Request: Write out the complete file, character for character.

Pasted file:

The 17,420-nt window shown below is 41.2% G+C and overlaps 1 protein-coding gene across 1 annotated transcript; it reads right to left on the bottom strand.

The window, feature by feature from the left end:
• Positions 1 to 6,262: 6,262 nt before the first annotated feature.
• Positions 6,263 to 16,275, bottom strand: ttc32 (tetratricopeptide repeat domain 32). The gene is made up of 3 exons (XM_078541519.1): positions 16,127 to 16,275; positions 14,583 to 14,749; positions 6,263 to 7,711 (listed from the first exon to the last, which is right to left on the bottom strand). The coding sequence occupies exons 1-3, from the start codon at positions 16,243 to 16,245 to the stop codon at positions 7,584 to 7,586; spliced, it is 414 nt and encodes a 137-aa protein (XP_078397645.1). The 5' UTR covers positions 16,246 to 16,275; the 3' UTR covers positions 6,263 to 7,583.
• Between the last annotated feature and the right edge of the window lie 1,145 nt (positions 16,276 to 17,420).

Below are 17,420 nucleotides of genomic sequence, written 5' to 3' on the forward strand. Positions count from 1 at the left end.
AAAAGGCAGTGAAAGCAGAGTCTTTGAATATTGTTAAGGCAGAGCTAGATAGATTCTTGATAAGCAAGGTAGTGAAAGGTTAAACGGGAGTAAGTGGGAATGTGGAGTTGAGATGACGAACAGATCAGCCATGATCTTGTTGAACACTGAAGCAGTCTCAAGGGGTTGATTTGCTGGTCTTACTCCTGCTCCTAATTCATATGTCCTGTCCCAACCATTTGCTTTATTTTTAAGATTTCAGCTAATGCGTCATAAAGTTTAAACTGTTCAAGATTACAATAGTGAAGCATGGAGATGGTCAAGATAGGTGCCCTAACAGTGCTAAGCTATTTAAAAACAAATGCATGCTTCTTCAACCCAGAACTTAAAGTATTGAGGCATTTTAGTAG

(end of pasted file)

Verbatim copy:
The 17,420-nt window shown below is 41.2% G+C and overlaps 1 protein-coding gene across 1 annotated transcript; it reads right to left on the bottom strand.

The window, feature by feature from the left end:
• Positions 1 to 6,262: 6,262 nt before the first annotated feature.
• Positions 6,263 to 16,275, bottom strand: ttc32 (tetratricopeptide repeat domain 32). The gene is made up of 3 exons (XM_078541519.1): positions 16,127 to 16,275; positions 14,583 to 14,749; positions 6,263 to 7,711 (listed from the first exon to the last, which is right to left on the bottom strand). The coding sequence occupies exons 1-3, from the start codon at positions 16,243 to 16,245 to the stop codon at positions 7,584 to 7,586; spliced, it is 414 nt and encodes a 137-aa protein (XP_078397645.1). The 5' UTR covers positions 16,246 to 16,275; the 3' UTR covers positions 6,263 to 7,583.
• Between the last annotated feature and the right edge of the window lie 1,145 nt (positions 16,276 to 17,420).

Below are 17,420 nucleotides of genomic sequence, written 5' to 3' on the forward strand. Positions count from 1 at the left end.
AAAAGGCAGTGAAAGCAGAGTCTTTGAATATTGTTAAGGCAGAGCTAGATAGATTCTTGATAAGCAAGGTAGTGAAAGGTTAAACGGGAGTAAGTGGGAATGTGGAGTTGAGATGACGAACAGATCAGCCATGATCTTGTTGAACACTGAAGCAGTCTCAAGGGGTTGATTTGCTGGTCTTACTCCTGCTCCTAATTCATATGTCCTGTCCCAACCATTTGCTTTATTTTTAAGATTTCAGCTAATGCGTCATAAAGTTTAAACTGTTCAAGATTACAATAGTGAAGCATGGAGATGGTCAAGATAGGTGCCCTAACAGTGCTAAGCTATTTAAAAACAAATGCATGCTTCTTCAACCCAGAACTTAAAGTATTGAGGCATTTTAGTAG